I guess I don't need att0 and att1, so I just simplify it into:

Att = 1 / ( att2 * d^2 )

with att2 is the attenuation quadratic factor. Now, I need to figure out this att2 factor so that Att will be close to 0.0 (no light) when d gets close to the Range. Also, Att has to be close 1 ( full light ) for those d that close to the light source. Any suggestion ?

[Edited by - b_thangvn on August 16, 2009 2:57:07 PM]

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Att = att2 * d^2

att2 is a property of the light that you set.

if you want to compute how big the bounding volume of the light should be, solve for d when Att = 0.01 or some other number small enough that eliminates the hard edge

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Hey Dragon,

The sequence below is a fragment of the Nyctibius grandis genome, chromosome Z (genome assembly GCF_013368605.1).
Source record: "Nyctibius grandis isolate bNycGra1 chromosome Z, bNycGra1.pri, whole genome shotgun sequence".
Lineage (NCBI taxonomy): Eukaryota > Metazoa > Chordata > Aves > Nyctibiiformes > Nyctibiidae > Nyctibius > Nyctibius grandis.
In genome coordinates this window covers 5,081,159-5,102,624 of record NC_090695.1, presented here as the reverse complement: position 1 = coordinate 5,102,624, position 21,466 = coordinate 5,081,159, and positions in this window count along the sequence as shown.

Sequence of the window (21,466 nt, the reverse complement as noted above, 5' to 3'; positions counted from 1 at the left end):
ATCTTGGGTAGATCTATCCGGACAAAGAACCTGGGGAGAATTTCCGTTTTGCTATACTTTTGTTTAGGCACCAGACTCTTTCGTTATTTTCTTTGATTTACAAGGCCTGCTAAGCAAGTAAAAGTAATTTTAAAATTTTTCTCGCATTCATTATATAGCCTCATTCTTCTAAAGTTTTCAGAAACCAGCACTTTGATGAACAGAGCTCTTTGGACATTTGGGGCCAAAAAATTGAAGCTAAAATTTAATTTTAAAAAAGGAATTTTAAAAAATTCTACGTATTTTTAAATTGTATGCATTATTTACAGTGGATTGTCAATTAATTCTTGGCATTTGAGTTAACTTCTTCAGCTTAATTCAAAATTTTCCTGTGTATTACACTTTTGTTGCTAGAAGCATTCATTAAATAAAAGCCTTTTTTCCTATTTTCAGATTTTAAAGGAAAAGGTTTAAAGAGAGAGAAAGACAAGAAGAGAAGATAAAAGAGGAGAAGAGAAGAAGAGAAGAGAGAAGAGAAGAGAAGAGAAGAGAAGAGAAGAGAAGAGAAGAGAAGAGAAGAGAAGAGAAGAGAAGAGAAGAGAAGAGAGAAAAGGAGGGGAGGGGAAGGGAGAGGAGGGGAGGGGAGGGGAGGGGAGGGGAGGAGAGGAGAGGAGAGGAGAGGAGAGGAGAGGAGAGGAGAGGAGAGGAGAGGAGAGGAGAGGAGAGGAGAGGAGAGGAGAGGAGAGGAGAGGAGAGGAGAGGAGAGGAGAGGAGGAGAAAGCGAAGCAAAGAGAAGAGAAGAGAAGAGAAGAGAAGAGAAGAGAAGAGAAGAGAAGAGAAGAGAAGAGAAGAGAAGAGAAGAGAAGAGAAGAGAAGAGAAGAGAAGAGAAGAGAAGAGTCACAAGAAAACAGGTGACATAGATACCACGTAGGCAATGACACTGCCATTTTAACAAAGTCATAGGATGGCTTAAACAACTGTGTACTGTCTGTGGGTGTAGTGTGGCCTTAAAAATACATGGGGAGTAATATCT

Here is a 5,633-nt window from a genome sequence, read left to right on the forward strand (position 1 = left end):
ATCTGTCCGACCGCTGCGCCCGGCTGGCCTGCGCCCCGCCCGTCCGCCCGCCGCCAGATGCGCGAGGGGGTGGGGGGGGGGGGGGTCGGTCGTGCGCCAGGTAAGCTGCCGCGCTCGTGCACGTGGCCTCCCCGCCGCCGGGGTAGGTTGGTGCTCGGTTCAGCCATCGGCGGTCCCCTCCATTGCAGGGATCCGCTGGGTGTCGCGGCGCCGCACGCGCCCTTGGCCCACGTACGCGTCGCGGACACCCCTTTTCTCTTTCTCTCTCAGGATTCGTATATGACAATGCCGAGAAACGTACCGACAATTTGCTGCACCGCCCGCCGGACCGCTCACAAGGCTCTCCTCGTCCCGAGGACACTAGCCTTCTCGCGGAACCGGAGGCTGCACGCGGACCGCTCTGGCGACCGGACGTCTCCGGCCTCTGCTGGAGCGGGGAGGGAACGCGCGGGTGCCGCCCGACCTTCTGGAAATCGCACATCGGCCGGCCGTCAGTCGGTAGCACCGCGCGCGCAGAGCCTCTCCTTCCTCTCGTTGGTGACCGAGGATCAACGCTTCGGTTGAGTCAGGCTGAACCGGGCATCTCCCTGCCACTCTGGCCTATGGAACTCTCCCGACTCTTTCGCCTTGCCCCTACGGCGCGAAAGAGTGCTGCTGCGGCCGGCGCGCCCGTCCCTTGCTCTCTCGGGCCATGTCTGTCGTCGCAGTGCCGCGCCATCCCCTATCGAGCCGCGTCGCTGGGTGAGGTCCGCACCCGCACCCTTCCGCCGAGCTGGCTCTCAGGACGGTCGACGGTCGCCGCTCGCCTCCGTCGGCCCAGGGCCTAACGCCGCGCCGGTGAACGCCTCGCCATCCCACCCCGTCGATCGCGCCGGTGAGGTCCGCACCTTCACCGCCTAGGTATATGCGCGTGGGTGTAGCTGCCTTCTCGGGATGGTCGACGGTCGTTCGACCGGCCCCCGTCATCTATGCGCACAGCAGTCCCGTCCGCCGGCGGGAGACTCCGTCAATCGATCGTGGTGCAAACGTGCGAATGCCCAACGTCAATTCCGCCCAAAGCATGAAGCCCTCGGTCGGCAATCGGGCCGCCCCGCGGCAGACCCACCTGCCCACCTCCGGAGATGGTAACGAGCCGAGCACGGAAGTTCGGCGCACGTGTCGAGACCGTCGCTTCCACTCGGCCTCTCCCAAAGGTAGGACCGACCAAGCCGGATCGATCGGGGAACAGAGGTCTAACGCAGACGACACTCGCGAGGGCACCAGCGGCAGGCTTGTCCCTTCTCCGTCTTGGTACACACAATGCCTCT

Sorry, I mess up with the formula. The right one is :

Att = 1 / ( attFactor * d^2 )

Regarding your suggestion, what I want to do is to limit the light range into some pre-define radius, not calculate the light range. Let say right now I have a light with range = 15.0f . Now, I want to calculate the Att so that when I multiply it with the overall light intensity, the light range can be limited to any range that I set, let say 5.0f.

I'm thinking of reducing the intensity of the light source with regards to the pre-defined Range, but haven't figure out a formula yet.

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The formula is exactly the formula you have for attenuation:

Att = 1 / ( attFactor * d^2 )

If you want the light to have Att of 0.01 at d = 5, then solve for attFactor:

0.01 = 1 / ( attFactor * 5^2 )

0.01 = 1 / ( x * 5^2 )

0.01 = 1 / 25x

0.25x = 1

x = 1 / 0.25

x = 4

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Hi Dragon,